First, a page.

Sushi lovers just wild about coveted tuna catch from Tokyo

PUBLISHED : Monday, 07 January, 2008, 12:00am
UPDATED : Monday, 07 January, 2008, 12:00am

Hundreds of sushi lovers shared the first slices of top Japanese tuna last night after 152kg of wild tuna arrived in the city from Tokyo.

On Saturday, the owner of a local sushi restaurant paid HK$430,000 for the 2.5-metre bluefin tuna at the Tsukiji fish market in Tokyo. He was the first foreigner to buy the top fish at the annual special auction for the new year, traditionally held on the first day of business at the world's largest seafood wholesale market.

Cheng Wai-tao, a shareholder of Ajisen (China) Holdings and the owner of the Itamae-Sushi chain, immediately air-freighted some of the fish to Hong Kong, leaving the rest of the 276kg tuna for a Tokyo sushi restaurant he co-owns. The fish, stored in eight foam boxes, arrived yesterday afternoon at one of the chain's restaurants in Causeway Bay.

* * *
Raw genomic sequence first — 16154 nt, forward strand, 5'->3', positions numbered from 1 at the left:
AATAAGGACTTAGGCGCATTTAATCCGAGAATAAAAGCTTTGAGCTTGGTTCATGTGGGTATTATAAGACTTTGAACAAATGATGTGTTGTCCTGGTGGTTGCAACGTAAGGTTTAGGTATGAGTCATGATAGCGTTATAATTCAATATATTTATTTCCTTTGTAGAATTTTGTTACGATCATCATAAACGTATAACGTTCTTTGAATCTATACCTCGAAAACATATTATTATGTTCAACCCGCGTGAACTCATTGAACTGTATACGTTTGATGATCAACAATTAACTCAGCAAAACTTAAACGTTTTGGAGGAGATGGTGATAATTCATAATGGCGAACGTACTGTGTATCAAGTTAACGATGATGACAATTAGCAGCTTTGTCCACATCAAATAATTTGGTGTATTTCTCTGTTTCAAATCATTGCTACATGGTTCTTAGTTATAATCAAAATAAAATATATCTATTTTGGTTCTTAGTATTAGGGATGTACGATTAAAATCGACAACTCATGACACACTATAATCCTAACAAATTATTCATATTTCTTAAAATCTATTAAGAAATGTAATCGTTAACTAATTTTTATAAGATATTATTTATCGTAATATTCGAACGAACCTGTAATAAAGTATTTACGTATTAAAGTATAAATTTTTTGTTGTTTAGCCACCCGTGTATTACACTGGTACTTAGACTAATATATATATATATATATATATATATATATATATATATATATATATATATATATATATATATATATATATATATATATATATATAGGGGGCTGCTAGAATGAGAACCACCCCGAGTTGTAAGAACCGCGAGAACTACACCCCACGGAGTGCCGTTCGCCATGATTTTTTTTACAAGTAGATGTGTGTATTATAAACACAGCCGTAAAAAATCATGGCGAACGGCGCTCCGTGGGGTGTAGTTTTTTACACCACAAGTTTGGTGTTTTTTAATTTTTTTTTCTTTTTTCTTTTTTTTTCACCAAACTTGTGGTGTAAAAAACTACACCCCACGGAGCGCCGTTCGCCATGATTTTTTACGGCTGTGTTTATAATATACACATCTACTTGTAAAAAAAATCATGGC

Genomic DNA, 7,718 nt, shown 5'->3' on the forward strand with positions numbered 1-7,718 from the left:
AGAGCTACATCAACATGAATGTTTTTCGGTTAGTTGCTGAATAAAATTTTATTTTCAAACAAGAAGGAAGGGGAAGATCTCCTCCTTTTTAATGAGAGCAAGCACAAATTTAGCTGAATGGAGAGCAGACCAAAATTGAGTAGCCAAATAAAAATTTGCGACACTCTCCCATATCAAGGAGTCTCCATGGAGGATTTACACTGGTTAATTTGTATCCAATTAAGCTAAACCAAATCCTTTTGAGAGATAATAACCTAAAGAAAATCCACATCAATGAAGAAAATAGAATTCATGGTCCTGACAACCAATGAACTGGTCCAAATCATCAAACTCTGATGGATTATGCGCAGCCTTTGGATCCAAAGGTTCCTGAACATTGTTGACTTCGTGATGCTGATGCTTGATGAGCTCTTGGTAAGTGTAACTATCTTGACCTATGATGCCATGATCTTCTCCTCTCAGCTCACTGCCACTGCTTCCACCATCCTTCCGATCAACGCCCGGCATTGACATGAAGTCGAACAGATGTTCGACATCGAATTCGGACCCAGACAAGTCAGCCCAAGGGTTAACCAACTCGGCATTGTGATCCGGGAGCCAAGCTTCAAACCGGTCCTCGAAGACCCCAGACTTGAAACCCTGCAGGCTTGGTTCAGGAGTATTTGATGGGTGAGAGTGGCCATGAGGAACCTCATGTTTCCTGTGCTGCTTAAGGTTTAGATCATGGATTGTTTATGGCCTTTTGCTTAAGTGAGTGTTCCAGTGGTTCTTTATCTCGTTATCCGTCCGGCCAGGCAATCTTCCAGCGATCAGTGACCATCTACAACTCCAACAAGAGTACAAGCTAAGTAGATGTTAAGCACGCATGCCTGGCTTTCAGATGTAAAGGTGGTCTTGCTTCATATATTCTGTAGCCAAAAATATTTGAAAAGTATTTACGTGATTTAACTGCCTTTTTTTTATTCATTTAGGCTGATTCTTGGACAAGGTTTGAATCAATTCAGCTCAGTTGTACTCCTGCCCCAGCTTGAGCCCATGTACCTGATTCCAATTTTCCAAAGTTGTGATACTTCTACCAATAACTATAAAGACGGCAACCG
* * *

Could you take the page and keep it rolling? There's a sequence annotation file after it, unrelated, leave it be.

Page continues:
By 6pm, hundreds of customers had lined up outside the restaurant hoping to taste the fish. But Edith Siu, who queued for two hours - too long for her husband, who gave up before they reached the front - missed out on the best toro, which had sold out.

She said she was disappointed, but happy to have tasted lesser cuts of the fish during her solo dinner, which resulted in a HK$210 bill. 'The tuna colour was a bit deeper than usual ones and its texture was springier.'

Mak Kin-shing, regional manager of Itamae-Sushi, said he expected the tuna to sell out before the restaurant closed last night, but added the company planned to bid for another tuna of similar size today, which would arrive in Hong Kong later in the week.

Mr Mak said the tuna would be sold in about 4,500 servings, priced from HK$18 to HK$50. But the company could not make money from it.

'This was bought to thank our long-time customers,' he said.

Manatsu Ishiyama, who has worked in the restaurant for about two years, said he was surprised a Hong Kong company had won the bidding for the fish.

Mr Mak said it would be difficult to win at next year's auction as Japanese buyers would try to ensure the top catch stayed in the country.


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